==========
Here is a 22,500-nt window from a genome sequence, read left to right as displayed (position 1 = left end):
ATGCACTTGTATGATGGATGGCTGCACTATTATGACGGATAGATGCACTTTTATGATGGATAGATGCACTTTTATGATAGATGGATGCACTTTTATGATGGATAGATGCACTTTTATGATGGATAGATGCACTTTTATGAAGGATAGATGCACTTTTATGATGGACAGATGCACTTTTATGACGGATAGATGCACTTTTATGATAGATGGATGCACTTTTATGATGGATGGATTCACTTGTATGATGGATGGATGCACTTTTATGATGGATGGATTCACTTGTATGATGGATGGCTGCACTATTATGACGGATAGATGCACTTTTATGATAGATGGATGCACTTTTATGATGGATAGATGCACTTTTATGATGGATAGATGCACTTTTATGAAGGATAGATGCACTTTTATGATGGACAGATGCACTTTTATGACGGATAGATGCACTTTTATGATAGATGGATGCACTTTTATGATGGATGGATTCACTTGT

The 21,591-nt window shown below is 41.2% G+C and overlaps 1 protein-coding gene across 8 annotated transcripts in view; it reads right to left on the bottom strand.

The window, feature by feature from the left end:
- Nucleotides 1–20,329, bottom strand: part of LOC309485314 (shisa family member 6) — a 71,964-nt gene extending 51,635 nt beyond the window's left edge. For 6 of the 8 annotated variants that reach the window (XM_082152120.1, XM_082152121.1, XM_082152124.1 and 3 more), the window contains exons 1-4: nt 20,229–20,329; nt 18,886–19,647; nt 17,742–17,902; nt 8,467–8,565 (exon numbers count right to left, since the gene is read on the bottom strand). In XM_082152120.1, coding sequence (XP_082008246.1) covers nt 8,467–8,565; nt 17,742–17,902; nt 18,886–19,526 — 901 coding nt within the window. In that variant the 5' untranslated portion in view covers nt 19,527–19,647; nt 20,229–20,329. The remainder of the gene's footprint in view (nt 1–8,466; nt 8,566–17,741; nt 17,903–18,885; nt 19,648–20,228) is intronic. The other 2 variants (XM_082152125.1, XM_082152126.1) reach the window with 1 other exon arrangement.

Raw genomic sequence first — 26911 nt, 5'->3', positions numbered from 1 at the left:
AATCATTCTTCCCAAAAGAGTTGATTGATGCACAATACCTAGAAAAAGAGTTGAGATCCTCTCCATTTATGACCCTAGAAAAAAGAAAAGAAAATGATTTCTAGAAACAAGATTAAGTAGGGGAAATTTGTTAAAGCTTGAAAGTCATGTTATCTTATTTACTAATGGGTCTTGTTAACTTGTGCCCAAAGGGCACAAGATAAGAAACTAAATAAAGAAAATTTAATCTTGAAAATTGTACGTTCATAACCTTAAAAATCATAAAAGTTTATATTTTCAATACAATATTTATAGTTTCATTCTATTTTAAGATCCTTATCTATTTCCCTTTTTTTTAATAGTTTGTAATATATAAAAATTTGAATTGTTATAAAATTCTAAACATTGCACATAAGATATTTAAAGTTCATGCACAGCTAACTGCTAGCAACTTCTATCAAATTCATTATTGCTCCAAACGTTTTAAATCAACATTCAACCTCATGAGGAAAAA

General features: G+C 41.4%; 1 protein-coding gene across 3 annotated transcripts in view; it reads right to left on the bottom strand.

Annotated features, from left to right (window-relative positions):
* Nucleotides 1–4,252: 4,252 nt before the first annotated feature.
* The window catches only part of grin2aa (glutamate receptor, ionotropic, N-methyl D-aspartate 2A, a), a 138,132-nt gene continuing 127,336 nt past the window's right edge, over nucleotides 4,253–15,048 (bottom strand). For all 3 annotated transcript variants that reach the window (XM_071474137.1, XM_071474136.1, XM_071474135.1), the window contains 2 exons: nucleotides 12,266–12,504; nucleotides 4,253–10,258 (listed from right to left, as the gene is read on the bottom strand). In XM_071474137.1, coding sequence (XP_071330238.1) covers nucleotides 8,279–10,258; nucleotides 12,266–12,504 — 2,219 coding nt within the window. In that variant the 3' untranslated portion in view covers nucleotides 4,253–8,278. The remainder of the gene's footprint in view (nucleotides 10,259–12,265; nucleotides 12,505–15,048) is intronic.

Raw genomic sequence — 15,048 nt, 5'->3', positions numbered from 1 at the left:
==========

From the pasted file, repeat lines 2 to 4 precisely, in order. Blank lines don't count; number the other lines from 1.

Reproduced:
ATGCACTTGTATGATGGATGGCTGCACTATTATGACGGATAGATGCACTTTTATGATGGATAGATGCACTTTTATGATAGATGGATGCACTTTTATGATGGATAGATGCACTTTTATGATGGATAGATGCACTTTTATGAAGGATAGATGCACTTTTATGATGGACAGATGCACTTTTATGACGGATAGATGCACTTTTATGATAGATGGATGCACTTTTATGATGGATGGATTCACTTGTATGATGGATGGATGCACTTTTATGATGGATGGATTCACTTGTATGATGGATGGCTGCACTATTATGACGGATAGATGCACTTTTATGATAGATGGATGCACTTTTATGATGGATAGATGCACTTTTATGATGGATAGATGCACTTTTATGAAGGATAGATGCACTTTTATGATGGACAGATGCACTTTTATGACGGATAGATGCACTTTTATGATAGATGGATGCACTTTTATGATGGATGGATTCACTTGT

The 21,591-nt window shown below is 41.2% G+C and overlaps 1 protein-coding gene across 8 annotated transcripts in view; it reads right to left on the bottom strand.

The window, feature by feature from the left end: